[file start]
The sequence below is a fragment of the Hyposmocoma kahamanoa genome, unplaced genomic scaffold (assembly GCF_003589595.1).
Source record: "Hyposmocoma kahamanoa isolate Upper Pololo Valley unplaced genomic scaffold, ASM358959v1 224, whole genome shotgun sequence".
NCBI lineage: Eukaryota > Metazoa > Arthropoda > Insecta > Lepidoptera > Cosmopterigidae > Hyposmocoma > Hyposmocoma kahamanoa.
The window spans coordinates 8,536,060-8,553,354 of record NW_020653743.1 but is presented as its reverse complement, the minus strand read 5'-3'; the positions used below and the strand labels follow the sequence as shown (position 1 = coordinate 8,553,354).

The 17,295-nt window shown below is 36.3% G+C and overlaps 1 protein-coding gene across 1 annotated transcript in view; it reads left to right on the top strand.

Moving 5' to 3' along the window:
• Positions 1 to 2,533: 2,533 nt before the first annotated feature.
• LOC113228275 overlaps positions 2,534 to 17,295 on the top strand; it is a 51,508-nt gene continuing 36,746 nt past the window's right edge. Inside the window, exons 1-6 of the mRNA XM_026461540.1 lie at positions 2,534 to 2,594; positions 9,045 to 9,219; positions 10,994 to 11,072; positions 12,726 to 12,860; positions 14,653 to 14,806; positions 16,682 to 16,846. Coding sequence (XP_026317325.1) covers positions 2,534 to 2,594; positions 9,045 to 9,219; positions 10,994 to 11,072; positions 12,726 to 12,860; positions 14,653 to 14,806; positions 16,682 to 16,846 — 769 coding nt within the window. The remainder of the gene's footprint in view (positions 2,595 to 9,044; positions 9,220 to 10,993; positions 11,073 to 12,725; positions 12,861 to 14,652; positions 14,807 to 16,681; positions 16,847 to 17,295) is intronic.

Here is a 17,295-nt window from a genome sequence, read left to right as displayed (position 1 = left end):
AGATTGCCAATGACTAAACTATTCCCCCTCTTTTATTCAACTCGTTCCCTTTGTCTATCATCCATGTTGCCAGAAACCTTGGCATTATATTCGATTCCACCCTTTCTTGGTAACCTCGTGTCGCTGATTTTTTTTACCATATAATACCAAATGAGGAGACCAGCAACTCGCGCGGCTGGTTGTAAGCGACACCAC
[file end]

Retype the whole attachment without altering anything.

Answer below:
The sequence below is a fragment of the Hyposmocoma kahamanoa genome, unplaced genomic scaffold (assembly GCF_003589595.1).
Source record: "Hyposmocoma kahamanoa isolate Upper Pololo Valley unplaced genomic scaffold, ASM358959v1 224, whole genome shotgun sequence".
NCBI lineage: Eukaryota > Metazoa > Arthropoda > Insecta > Lepidoptera > Cosmopterigidae > Hyposmocoma > Hyposmocoma kahamanoa.
The window spans coordinates 8,536,060-8,553,354 of record NW_020653743.1 but is presented as its reverse complement, the minus strand read 5'-3'; the positions used below and the strand labels follow the sequence as shown (position 1 = coordinate 8,553,354).

The 17,295-nt window shown below is 36.3% G+C and overlaps 1 protein-coding gene across 1 annotated transcript in view; it reads left to right on the top strand.

Moving 5' to 3' along the window:
• Positions 1 to 2,533: 2,533 nt before the first annotated feature.
• LOC113228275 overlaps positions 2,534 to 17,295 on the top strand; it is a 51,508-nt gene continuing 36,746 nt past the window's right edge. Inside the window, exons 1-6 of the mRNA XM_026461540.1 lie at positions 2,534 to 2,594; positions 9,045 to 9,219; positions 10,994 to 11,072; positions 12,726 to 12,860; positions 14,653 to 14,806; positions 16,682 to 16,846. Coding sequence (XP_026317325.1) covers positions 2,534 to 2,594; positions 9,045 to 9,219; positions 10,994 to 11,072; positions 12,726 to 12,860; positions 14,653 to 14,806; positions 16,682 to 16,846 — 769 coding nt within the window. The remainder of the gene's footprint in view (positions 2,595 to 9,044; positions 9,220 to 10,993; positions 11,073 to 12,725; positions 12,861 to 14,652; positions 14,807 to 16,681; positions 16,847 to 17,295) is intronic.

Here is a 17,295-nt window from a genome sequence, read left to right as displayed (position 1 = left end):
AGATTGCCAATGACTAAACTATTCCCCCTCTTTTATTCAACTCGTTCCCTTTGTCTATCATCCATGTTGCCAGAAACCTTGGCATTATATTCGATTCCACCCTTTCTTGGTAACCTCGTGTCGCTGATTTTTTTTACCATATAATACCAAATGAGGAGACCAGCAACTCGCGCGGCTGGTTGTAAGCGACACCAC